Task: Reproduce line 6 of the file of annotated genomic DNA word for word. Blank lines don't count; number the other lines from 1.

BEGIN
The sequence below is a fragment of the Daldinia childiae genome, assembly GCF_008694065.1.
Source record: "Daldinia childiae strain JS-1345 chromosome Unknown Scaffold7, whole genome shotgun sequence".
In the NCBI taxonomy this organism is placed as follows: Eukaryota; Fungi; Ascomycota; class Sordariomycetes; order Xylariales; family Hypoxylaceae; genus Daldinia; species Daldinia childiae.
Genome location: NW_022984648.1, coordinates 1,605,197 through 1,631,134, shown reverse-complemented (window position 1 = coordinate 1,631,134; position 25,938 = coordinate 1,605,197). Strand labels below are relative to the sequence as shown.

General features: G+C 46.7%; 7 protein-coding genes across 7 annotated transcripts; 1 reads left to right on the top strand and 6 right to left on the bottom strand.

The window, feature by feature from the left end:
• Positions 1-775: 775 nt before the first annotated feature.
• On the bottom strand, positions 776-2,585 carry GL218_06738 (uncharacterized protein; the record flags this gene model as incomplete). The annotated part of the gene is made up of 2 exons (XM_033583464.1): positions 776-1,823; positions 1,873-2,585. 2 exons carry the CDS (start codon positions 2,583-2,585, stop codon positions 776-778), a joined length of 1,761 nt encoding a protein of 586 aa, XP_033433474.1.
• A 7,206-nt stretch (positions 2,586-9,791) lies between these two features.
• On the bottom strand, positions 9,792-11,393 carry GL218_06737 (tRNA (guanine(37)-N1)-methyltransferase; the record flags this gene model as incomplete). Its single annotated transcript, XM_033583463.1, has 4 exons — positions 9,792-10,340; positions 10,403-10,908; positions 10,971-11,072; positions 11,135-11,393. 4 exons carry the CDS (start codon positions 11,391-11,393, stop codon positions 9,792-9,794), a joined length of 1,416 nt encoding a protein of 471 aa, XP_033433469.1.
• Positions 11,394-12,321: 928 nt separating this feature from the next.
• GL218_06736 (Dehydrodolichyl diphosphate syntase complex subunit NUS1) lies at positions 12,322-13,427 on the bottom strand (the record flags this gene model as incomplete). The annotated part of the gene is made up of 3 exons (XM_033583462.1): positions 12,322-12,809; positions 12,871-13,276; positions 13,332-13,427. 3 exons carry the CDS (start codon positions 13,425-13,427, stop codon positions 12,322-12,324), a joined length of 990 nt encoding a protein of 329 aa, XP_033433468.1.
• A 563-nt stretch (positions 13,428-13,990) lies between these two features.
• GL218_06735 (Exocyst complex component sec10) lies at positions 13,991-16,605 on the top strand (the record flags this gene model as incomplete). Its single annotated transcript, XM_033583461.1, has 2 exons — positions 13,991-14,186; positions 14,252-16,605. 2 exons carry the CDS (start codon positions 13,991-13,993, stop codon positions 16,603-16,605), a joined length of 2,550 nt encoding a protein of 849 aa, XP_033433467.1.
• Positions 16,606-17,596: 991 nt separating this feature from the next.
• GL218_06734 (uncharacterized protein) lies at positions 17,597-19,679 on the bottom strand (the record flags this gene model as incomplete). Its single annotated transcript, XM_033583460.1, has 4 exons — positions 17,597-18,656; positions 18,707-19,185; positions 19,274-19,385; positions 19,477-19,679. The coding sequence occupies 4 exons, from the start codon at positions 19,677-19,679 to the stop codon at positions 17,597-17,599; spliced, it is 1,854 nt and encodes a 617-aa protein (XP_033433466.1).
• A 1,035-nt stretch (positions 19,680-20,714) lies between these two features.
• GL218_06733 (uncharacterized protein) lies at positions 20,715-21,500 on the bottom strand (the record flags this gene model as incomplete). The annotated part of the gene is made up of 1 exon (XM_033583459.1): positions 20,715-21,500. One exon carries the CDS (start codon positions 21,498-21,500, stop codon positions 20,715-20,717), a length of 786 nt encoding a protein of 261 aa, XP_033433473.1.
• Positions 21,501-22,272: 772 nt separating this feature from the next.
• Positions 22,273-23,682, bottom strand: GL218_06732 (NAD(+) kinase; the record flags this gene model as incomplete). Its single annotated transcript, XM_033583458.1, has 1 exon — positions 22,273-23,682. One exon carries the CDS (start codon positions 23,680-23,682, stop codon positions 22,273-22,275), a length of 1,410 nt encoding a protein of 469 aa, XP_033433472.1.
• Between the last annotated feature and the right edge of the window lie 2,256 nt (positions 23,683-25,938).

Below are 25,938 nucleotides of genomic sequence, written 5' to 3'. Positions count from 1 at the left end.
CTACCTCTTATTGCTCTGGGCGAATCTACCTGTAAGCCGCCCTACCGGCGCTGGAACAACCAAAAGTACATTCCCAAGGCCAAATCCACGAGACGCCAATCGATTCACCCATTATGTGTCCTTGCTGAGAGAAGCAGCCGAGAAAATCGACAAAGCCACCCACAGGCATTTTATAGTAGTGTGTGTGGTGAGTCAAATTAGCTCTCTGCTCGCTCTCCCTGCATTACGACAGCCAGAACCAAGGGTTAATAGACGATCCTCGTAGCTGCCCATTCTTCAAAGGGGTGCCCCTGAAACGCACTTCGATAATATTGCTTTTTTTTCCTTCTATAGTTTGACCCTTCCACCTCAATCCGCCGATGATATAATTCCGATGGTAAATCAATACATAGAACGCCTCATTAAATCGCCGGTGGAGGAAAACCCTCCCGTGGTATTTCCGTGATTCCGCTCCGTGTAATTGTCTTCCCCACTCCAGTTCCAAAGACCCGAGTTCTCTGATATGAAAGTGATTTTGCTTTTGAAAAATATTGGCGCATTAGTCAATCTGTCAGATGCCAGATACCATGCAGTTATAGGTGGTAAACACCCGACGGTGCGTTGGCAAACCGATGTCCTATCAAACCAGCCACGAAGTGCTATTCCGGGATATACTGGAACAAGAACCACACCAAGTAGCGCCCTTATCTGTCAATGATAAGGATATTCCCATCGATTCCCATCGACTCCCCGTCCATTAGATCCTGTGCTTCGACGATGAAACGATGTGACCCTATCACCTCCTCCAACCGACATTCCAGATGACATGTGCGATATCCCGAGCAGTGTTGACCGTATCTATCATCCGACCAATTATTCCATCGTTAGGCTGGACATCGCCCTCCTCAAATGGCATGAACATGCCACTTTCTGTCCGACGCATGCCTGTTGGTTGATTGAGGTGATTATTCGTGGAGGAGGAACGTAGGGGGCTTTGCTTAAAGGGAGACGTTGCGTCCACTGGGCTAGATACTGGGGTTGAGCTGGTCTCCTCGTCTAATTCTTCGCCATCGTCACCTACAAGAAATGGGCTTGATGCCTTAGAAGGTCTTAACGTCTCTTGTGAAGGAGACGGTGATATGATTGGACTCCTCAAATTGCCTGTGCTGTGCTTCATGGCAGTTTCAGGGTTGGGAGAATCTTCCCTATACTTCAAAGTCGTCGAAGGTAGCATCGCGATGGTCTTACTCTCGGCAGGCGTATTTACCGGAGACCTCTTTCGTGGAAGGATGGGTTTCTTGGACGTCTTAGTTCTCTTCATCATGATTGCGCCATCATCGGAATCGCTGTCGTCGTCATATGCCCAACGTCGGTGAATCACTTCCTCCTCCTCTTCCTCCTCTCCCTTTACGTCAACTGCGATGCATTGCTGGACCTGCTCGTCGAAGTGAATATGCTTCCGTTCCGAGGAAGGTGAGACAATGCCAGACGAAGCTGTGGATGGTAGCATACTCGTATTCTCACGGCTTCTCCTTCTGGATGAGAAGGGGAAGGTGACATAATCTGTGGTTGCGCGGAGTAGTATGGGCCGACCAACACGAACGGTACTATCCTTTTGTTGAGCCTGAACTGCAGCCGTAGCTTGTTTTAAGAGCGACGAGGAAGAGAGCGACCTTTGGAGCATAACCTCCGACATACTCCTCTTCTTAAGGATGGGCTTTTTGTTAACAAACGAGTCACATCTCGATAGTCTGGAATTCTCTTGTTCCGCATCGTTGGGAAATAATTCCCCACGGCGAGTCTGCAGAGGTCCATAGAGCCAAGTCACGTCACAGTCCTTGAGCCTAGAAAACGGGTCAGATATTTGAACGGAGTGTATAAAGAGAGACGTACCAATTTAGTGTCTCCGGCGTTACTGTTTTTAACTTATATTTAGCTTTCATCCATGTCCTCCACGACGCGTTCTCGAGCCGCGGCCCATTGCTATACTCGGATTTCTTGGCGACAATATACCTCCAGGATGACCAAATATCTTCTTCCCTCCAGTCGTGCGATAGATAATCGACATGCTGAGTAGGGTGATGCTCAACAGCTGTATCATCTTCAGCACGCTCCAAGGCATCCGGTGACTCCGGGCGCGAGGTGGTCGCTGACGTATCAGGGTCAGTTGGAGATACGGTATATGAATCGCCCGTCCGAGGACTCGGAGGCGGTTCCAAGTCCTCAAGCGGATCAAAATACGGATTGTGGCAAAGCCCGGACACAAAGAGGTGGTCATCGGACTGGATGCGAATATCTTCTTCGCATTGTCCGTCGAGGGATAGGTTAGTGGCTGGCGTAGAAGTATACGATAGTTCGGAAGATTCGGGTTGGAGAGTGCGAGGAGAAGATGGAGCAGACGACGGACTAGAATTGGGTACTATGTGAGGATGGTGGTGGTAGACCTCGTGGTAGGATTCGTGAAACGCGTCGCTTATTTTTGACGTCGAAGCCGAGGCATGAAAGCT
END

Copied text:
The window, feature by feature from the left end: